HC Deb 10 November 1953 vol 520 cc773-4
45 and 49. Mr. Lewis

asked the Prime Minister (1) whether his attention has been drawn to the official statement made by the Foreign Secretary of the Union of Soviet Socialist Republics that Russia would be prepared to enter into Four-Power talks at the highest level; and whether, as this coincides with the view of Her Majesty's Government, he will now approach the President of the United States of America, the Prime Minister of France and President Malenkov on the desirability of initiating Four-Power talks as soon as possible;

(2) whether he is aware that in recent weeks official declarations have been made by the President of the United States of America that he would be pleased to meet the British, Prime Minister for talks on international affairs, that Mr. Vyshinsky has stated that Premier Malenkov is prepared to take part in Four-Power talks; and whether, in view of these changed circumstances he will now make an approach to the leaders of the big Four Powers for a conference at the highest level for the purpose of trying to arrive at a peaceful solution to some of the world's problems.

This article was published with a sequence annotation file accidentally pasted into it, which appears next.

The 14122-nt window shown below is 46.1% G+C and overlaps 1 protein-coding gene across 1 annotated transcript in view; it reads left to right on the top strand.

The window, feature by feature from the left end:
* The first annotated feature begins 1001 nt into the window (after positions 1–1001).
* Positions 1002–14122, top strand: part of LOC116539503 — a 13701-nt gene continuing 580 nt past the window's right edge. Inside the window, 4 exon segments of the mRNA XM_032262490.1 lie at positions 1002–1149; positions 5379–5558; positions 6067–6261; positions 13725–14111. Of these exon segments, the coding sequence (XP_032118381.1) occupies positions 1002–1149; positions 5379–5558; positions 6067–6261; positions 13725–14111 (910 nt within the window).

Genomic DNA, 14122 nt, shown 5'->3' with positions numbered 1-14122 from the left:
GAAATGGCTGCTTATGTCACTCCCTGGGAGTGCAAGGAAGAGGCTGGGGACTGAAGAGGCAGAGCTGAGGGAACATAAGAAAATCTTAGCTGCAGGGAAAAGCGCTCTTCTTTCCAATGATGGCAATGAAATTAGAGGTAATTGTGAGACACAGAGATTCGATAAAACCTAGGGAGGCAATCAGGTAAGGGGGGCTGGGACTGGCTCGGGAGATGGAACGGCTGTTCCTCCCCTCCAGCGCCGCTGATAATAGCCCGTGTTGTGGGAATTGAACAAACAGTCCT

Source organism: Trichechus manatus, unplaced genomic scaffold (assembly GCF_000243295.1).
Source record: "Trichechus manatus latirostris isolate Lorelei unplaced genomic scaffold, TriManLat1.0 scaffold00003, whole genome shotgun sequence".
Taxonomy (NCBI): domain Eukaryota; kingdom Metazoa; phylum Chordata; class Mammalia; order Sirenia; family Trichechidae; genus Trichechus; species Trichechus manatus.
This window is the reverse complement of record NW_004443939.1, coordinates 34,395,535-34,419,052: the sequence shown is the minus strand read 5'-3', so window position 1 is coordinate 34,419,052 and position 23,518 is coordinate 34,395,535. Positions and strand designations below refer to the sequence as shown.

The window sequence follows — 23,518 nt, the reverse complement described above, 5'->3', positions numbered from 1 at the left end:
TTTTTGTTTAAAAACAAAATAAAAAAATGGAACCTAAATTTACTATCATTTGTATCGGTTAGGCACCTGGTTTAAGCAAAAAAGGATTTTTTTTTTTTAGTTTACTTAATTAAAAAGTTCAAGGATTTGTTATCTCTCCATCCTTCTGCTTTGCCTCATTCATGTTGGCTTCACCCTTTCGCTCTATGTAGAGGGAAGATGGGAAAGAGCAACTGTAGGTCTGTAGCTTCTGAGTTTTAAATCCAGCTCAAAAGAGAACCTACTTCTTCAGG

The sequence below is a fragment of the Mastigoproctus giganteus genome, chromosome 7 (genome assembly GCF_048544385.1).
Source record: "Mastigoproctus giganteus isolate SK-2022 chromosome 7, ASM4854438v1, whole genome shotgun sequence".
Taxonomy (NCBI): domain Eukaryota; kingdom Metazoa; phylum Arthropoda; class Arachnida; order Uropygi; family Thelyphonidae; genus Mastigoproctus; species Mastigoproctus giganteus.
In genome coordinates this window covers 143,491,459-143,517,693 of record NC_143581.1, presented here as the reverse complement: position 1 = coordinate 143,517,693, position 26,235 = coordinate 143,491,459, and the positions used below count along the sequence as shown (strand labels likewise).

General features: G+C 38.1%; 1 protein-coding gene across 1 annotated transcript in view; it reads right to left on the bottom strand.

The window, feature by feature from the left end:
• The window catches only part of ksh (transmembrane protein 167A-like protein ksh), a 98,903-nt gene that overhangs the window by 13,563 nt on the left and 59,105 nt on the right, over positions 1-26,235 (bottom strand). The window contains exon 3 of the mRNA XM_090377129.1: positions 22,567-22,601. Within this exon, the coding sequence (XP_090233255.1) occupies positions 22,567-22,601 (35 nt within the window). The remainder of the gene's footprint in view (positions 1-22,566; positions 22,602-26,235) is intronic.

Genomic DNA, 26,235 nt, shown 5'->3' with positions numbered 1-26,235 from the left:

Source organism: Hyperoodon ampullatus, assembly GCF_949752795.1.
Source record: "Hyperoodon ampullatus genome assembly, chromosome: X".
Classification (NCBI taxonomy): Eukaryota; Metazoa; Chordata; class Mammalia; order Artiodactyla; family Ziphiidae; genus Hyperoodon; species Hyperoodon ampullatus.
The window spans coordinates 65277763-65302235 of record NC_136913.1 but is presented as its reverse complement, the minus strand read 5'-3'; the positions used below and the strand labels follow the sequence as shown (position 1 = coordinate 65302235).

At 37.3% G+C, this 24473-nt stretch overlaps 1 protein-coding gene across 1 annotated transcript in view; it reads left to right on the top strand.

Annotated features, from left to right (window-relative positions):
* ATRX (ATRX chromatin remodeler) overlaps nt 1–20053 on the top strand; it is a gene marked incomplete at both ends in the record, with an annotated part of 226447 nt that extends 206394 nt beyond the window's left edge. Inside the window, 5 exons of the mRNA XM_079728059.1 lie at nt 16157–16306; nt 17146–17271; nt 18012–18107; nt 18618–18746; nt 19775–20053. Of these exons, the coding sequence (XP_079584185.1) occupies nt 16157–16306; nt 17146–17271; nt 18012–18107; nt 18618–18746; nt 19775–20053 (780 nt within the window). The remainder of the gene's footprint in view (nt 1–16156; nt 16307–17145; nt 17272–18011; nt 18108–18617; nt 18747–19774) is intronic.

The Prime Minister (Sir Winston Churchill)

At 2 p.m. G.M.T. I issued, as agreed with the other Powers concerned, the following statement from Downing Street: It has been decided to hold the Three-Power Conference at Bermuda, which was planned for the beginning of July but had to be put off. President Eisenhower and Mr. Dulles will represent the United States: Monsieur Laniel and Monsieur Bidault, France; and I and Mr. Eden, Britain. It is hoped to meet from the 4th of December to the 8th of December and various matters of common concern to the three Powers will be discussed.

Mr. Lewis

Is the Prime Minister aware that that statement will be received with warm appreciation by millions of people throughout the world? May we take it that it is the hope and desire of the Prime Minister that at this conference there will be an attempt to reconcile any differences of opinion there may be between the countries in the West in the hope of an eventual Four-Power conference, including Russia, at a later date?

The Prime Minister

The statement I have just read out was carefully concerted between the three Powers and I do not think I ought to attempt to add to it at the present moment.

Mr. A. Henderson

Would the Prime Minister consider the suggestion made in another place, that if an opportunity presents itself he would consider addressing the General Assembly of the United Nations, on behalf of men and women in all countries, drawing attention to the present international tensions and the need for some attempt to ease the situation?

The Prune Minister

No, Sir, I do not feel I could add that to my labours at the present time.